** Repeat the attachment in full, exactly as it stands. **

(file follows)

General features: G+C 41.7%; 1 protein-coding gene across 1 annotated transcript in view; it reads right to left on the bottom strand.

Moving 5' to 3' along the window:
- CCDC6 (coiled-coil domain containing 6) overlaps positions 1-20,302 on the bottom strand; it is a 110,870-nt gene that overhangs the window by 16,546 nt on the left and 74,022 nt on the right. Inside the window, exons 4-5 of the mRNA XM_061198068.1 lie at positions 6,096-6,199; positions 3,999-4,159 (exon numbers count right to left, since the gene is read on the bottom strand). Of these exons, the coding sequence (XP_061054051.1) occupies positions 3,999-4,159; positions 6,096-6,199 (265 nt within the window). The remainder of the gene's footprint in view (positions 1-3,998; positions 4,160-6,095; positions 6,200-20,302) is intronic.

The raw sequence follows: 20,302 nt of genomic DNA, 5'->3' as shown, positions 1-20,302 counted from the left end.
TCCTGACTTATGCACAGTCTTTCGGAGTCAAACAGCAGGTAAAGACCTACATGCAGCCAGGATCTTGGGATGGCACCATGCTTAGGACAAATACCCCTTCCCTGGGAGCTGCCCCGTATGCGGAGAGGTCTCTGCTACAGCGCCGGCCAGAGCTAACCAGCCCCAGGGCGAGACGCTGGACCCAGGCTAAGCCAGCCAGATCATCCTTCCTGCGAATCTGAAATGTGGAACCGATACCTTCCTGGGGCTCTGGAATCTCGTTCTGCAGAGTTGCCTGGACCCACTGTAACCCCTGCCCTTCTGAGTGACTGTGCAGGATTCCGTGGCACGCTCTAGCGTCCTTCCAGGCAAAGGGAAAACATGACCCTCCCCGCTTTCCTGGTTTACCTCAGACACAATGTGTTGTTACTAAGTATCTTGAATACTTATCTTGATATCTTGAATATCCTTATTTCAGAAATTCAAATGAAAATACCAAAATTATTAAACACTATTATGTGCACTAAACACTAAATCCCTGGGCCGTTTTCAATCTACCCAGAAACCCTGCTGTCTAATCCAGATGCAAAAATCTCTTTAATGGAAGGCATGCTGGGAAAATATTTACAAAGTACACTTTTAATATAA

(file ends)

General features: G+C 41.7%; 1 protein-coding gene across 1 annotated transcript in view; it reads right to left on the bottom strand.

Moving 5' to 3' along the window:
- CCDC6 (coiled-coil domain containing 6) overlaps positions 1-20,302 on the bottom strand; it is a 110,870-nt gene that overhangs the window by 16,546 nt on the left and 74,022 nt on the right. Inside the window, exons 4-5 of the mRNA XM_061198068.1 lie at positions 6,096-6,199; positions 3,999-4,159 (exon numbers count right to left, since the gene is read on the bottom strand). Of these exons, the coding sequence (XP_061054051.1) occupies positions 3,999-4,159; positions 6,096-6,199 (265 nt within the window). The remainder of the gene's footprint in view (positions 1-3,998; positions 4,160-6,095; positions 6,200-20,302) is intronic.

The raw sequence follows: 20,302 nt of genomic DNA, 5'->3' as shown, positions 1-20,302 counted from the left end.
TCCTGACTTATGCACAGTCTTTCGGAGTCAAACAGCAGGTAAAGACCTACATGCAGCCAGGATCTTGGGATGGCACCATGCTTAGGACAAATACCCCTTCCCTGGGAGCTGCCCCGTATGCGGAGAGGTCTCTGCTACAGCGCCGGCCAGAGCTAACCAGCCCCAGGGCGAGACGCTGGACCCAGGCTAAGCCAGCCAGATCATCCTTCCTGCGAATCTGAAATGTGGAACCGATACCTTCCTGGGGCTCTGGAATCTCGTTCTGCAGAGTTGCCTGGACCCACTGTAACCCCTGCCCTTCTGAGTGACTGTGCAGGATTCCGTGGCACGCTCTAGCGTCCTTCCAGGCAAAGGGAAAACATGACCCTCCCCGCTTTCCTGGTTTACCTCAGACACAATGTGTTGTTACTAAGTATCTTGAATACTTATCTTGATATCTTGAATATCCTTATTTCAGAAATTCAAATGAAAATACCAAAATTATTAAACACTATTATGTGCACTAAACACTAAATCCCTGGGCCGTTTTCAATCTACCCAGAAACCCTGCTGTCTAATCCAGATGCAAAAATCTCTTTAATGGAAGGCATGCTGGGAAAATATTTACAAAGTACACTTTTAATATAA